A Statistical Knock-down of Alberto Moreno’s Season Compared to Other Liverpool Left Backs
When Aly Cissokho had his moment leaning on a wall at Melwood, not many of us could have predicted that it would end up being his only moment in a (thankfully short) Liverpool career. Aly Cissokho, in his short loan stint, couldn’t make any significant waves and after having succeeded in making Liverpool fans beg and pine for Jose Enrique to return at left back all season, the management is finally looking to purchase some quality for that position this time around.
“Silly Season” has its range of claims for a team’s ‘Primary Targets’ and if you believe the bigger journalists and the more ‘trusted’ papers when it comes to Liverpool transfers, the man on top of Liverpool’s ‘Secret Transfer List: Left Back Edition’ is a boy from the Andalucian outfit in Sevilla and goes by the name, Alberto Moreno Perez.
The buzz around is that Liverpool F.C. is willing to invest a sizeable €20 million of its rumoured transfer kitty in order to secure young Alberto’s signature. So, the question that matters here is, is he really that good?
Let’s take the statistical route on this question — with a little help from Squawka.com — and see where that leads us. For the sake of reasonable comparison, we’ll break this down into two segments. The first being a statistical comparison with what we already have/had in terms of personnel recently and the next being a comparison with the other fullbacks on his side seemingly open to a move this window.
Alberto Moreno vs. The Liverpool Left Backs
Two simplistic considerations here, when preparing for analysis are, firstly we take into consideration Enrique’s 2012-13 season owing to him hardly kicking a ball this season and we use Per 90 Metrics if we are to put Cissokho’s season into perspective considering a huge chunk of his games were down to substitute appearances and he hardly had any games at all.
One can argue that lack of game time meant he hardly settled into any game, to be able to produce better numbers, but that he was subbed in as a ‘settling presence’ when Jon got a wee bit too enthusiastic, make at least his defensive stats relevant. Thus his presence in this analysis matters even if it is in part.
Now, as you may have noticed, Alberto is better than all our left back options on two counts out of these three. Aggregating less than half of Jon’s tackle win rate isn’t quite telling either, if you were to consider most of Alberto’s game is either intercepting the ball or blocking a shot/pass.
That happens if you’re Spanish and tackling, as is often the case in La Liga, is seen as a last resort. Also, if you were to intercept early or wait to block when the player with the ball made their final move, the tackle rates don’t generally end up too high, since they’re preventing the need to even attempt a tackle. The plot thickens. When you look at the flip-side stats here, you realize something’s a miss.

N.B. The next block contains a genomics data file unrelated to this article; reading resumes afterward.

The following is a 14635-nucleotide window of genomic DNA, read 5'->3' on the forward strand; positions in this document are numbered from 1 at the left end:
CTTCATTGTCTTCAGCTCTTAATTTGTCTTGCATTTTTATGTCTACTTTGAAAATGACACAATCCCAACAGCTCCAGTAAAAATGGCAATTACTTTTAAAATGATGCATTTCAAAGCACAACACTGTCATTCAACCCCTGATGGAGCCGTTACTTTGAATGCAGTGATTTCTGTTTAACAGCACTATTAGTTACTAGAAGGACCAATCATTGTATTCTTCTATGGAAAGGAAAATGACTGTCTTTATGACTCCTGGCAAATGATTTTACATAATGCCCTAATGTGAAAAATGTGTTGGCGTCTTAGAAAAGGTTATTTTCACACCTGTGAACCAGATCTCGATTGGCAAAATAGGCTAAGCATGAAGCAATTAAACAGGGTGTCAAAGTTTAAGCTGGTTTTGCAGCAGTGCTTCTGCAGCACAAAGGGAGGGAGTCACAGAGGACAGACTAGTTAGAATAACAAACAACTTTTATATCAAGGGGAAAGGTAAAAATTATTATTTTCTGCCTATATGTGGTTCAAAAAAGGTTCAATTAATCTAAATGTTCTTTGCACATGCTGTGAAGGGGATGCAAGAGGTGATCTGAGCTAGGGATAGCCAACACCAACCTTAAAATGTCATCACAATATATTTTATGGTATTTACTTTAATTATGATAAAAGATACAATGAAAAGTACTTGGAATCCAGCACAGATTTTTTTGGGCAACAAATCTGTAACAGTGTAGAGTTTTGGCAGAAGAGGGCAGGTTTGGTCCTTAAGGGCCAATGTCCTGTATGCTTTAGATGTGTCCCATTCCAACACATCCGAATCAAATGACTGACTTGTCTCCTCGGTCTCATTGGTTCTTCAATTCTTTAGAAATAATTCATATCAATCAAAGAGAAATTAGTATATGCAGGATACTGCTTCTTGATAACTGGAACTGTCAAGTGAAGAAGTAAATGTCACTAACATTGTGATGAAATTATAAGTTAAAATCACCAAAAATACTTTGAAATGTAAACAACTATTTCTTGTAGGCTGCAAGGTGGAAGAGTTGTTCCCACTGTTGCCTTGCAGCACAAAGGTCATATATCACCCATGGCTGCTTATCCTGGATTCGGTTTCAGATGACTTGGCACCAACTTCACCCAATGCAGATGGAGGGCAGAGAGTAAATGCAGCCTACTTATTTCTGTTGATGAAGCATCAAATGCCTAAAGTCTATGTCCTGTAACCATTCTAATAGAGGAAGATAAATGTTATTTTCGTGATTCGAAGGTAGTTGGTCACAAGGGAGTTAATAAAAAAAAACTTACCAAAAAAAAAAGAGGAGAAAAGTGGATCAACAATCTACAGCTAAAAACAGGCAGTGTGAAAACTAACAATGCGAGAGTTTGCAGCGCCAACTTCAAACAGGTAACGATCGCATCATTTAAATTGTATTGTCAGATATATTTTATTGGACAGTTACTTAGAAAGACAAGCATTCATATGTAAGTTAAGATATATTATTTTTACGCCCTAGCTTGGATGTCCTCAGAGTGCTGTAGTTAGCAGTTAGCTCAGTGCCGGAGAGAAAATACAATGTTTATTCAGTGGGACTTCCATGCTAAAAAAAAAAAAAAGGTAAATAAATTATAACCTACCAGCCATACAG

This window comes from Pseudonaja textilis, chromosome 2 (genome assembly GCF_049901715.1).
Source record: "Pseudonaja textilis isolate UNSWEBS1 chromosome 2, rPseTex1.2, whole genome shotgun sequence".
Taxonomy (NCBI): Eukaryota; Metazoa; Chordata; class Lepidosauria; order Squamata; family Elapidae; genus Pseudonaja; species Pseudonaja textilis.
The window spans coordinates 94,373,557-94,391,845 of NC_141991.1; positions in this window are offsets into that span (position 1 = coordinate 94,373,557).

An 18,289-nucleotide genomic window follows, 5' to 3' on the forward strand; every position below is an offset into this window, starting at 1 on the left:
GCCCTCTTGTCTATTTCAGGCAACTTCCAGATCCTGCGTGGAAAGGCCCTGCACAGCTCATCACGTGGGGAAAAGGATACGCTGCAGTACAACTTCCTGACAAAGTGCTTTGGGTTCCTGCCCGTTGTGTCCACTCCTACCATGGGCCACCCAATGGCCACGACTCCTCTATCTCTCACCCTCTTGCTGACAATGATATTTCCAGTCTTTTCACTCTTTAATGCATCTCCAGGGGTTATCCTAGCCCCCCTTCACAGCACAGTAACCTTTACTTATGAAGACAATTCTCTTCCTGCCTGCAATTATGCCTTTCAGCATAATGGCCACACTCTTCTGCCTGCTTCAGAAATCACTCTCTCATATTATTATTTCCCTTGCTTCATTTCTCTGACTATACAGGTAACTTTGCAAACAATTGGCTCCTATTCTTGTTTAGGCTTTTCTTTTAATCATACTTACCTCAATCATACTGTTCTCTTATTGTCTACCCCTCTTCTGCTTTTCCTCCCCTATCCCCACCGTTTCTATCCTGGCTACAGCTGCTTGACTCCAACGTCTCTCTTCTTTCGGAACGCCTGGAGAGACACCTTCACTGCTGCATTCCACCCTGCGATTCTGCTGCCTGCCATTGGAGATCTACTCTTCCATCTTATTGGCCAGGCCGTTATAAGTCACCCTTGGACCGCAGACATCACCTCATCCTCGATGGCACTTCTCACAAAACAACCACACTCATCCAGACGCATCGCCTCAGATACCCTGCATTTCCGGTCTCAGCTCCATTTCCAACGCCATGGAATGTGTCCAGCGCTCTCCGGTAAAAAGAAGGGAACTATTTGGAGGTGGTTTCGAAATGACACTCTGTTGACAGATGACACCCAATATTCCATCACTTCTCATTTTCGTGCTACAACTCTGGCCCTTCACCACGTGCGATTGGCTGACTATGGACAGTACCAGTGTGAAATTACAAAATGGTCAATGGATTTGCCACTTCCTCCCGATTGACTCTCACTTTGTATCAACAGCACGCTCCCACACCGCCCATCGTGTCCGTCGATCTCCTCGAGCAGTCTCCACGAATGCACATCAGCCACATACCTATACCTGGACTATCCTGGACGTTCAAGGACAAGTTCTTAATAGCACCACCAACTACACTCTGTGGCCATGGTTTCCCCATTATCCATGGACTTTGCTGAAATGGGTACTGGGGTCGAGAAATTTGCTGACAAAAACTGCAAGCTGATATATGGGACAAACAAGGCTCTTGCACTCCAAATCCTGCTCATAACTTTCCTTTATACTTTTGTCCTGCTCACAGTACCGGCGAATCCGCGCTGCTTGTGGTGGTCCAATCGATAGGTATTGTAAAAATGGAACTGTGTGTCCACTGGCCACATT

Now, young Jon obviously loves a tackle so he attempts a total 6.14 every 90 minutes and ends up losing out on more than half of them, but what was a surprise is that Jose’s tackle rate is actually a shade lower than Alberto’s and Alberto loses more tackles than he wins, while Jose is phenomenal when it comes to his tackle win percent.
Aly Cissokho is boss when it comes to clearances, Jon pushes in second and Jose and Alberto are within inches of each other but look at what the foul stats say, Alberto and Jon commit almost similar numbers per 90 minutes. Cissokho shades them both and Jose causes only half as many problems as Alberto when it comes to committing fouls.
So far, we’ve seen Alberto and Jose seem fairly equally efficient. One decides to do it on the tackle and the other manages to intercept and block his way out even though his tackling isn’t all that great.
If at all a differentiation can be made thus far, it goes on the basis of fouls committed where Jose does ever so well in comparison.
So, I pulled up a range of roundup stats hoping to break what seems like a defensive skill tie, the results were quite surprising. Aly Cissokho is boss in the air and Jose loses out to Alberto by a good 10% on attempted aerial duels. Alberto simply wins 10% more than Jose does but good old Jon is holding his head high, quite literally, pushing Alberto on that stat.
So then we look at the Total Duels percentage to realize Jose is still ahead by a mile owing to better performances with the ball on the ground. Cissokho records better stats for total duels percentage than Moreno every 90 minutes and Jon and Alberto are at par.